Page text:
EdTEch 541 Blog
Warschauer, et al identify the potential of technology integration, while also some of the possible drawbacks: “The large and growing role of new media in the economy and society serves to highlight their important role in education, and especially in promoting educational equity. On the one hand, differential access to new media, broadly defined, can help further amplify the already too-large educational inequities in American society. On the other hand, it is widely believed that effective deployment and use of technology in schools can help compensate for unequal access to technologies in the home environment and thus help bridge educational and social gaps” (180).
Providing equitable access to all students is a significant challenge for school districts, sites, and individual teachers. Certainly, there is a cost to provide technology, but more than the hardware, the software, in terms of the teacher’s knowledge, skill, and willingness to attempt new lessons using technology is another challenge to successful implementation. Just using a technological tool does not make it beneficial, however. Pedagogy, and proper lesson planning with appropriate tools, are what reap the richer harvest promised by educational technology enthusiasts.
Beyond the affordability, teacher preparedness, and pedagogy, a teacher must consider the learner's’ needs, background knowledge, and readiness to learn. Thus, the timing of the use of a tool should occur with where the Technology, Pedagogy and Content Knowledge intersect, referred to as TPACK (www.tpack.org) or Tech-Pack by Roblyer (19-20). Missing any of these attributes will lessen the effectiveness of instructional technology implementation.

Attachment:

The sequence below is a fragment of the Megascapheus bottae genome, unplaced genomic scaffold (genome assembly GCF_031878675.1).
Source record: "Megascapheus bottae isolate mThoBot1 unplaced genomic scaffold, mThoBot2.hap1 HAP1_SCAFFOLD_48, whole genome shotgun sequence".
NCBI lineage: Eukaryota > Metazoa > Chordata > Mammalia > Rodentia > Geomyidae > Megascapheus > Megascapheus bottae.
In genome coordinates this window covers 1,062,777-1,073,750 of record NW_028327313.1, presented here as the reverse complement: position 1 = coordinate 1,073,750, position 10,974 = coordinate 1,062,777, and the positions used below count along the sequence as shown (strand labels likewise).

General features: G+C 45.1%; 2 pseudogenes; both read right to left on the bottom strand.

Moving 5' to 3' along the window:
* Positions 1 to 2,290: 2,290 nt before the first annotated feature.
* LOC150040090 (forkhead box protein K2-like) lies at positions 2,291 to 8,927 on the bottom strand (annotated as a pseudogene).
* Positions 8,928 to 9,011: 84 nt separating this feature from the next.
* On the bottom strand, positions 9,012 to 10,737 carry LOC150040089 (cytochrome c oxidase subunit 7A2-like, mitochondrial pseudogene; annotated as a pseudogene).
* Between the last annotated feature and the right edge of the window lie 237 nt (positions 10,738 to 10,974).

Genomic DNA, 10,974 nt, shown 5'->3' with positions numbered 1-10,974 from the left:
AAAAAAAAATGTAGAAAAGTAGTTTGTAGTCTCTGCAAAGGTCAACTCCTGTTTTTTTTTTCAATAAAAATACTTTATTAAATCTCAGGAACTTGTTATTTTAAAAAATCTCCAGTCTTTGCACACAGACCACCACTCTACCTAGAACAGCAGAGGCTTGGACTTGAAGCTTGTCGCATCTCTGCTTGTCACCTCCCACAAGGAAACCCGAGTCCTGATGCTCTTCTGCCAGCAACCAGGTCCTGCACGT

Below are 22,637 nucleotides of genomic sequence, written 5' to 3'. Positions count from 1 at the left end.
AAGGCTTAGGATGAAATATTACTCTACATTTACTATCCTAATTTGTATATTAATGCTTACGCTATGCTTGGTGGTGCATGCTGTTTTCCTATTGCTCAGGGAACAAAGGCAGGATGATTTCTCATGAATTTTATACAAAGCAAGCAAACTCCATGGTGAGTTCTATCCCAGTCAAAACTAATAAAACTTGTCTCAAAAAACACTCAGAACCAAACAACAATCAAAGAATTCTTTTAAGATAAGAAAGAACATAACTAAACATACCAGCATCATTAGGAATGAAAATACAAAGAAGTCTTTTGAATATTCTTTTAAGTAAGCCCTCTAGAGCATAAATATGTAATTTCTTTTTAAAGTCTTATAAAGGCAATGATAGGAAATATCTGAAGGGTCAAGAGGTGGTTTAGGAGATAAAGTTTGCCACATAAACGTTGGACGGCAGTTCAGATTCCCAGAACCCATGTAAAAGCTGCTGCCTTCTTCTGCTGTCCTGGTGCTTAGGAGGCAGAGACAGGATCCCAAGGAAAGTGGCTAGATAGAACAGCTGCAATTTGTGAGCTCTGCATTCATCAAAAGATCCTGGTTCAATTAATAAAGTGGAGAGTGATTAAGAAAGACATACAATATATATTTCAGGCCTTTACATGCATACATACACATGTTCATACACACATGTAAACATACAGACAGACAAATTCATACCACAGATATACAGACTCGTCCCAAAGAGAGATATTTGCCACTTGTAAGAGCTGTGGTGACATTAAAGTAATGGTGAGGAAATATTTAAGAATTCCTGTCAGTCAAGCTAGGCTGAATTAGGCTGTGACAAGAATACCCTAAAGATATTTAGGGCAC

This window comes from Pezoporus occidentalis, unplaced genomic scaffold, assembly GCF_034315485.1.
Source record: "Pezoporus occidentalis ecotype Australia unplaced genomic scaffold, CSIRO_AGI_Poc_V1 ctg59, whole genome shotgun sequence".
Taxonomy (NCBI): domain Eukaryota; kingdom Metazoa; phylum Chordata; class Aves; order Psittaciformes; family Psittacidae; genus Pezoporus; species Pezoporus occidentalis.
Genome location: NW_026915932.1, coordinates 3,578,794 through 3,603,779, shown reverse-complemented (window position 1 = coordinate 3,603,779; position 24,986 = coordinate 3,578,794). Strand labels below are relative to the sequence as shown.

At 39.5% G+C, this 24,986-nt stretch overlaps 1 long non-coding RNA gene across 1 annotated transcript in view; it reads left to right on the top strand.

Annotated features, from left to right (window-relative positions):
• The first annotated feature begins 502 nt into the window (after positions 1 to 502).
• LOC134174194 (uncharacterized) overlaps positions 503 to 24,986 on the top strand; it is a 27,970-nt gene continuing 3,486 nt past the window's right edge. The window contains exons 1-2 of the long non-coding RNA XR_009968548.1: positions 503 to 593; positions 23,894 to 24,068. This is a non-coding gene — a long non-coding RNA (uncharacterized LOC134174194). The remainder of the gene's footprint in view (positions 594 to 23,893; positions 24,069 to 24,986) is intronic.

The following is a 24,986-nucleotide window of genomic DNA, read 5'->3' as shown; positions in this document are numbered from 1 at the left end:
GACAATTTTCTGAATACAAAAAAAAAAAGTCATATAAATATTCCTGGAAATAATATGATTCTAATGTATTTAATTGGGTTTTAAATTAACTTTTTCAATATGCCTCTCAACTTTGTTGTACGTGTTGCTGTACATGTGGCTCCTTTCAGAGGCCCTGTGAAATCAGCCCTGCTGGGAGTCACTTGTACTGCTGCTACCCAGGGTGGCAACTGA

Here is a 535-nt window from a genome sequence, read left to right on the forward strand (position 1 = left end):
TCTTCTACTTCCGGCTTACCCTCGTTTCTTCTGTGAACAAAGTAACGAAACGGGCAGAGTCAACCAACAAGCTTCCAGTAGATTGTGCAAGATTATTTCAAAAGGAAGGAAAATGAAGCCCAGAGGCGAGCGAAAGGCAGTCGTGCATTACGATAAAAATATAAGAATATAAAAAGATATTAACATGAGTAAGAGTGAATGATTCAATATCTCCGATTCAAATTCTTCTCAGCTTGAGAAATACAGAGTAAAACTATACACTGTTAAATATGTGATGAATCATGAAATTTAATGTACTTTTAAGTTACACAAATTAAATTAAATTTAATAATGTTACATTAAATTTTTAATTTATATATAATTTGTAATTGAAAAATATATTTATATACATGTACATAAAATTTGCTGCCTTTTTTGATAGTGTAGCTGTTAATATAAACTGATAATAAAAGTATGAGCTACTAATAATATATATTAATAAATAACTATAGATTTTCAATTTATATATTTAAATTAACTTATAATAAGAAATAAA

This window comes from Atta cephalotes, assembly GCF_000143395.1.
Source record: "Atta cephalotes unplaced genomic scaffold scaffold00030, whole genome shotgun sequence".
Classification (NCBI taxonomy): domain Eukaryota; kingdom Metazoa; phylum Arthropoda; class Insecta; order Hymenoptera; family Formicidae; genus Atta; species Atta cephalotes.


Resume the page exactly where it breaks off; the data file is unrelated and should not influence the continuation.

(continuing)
Applying the concept of Tech-PACK to the technology integration assignments in Edtech 541, one challenge has been to find appropriately matched activities to a grade level or subject matter. Then, as educational standards are changing, say for Science, which is being transformed with the Next Generation Science Standards, there might not be an appropriate activity that matches the new standards. Thus, a teacher will need to revise, reinvent, or reject an activity. This takes thought, effort, time, and commitment on the part of a teacher. If any of these elements is missing, the integration of new technologies can be slowed or even stopped. Overcoming these obstacles and making integration easier is a worthy goal which will make technology integration more successful.
Specific to Edtech 541, integration of technology in a sixth grade English classroom is a challenge, as students are just building knowledge of Digital Citizenship. This concept needs to be reviewed constantly, so students can build a base knowledge and consistency of practice with regard to their presence online. If students are taught proper practices early in their Secondary learning experiences, it is more likely that these will more likely follow them through high school and into their post-high school lives, whether they are in the work force or attending college.
Roblyer, M. D., & Edwards, J. (2000). Integrating educational technology into teaching. Upper Saddle River, NJ: Merrill.
Warschauer, M., & Matuchniak, T. (2010). New technology and digital worlds: Analyzing evidence of equity in access, use, and outcomes. Review of Research in Education, 34(1), 179-225.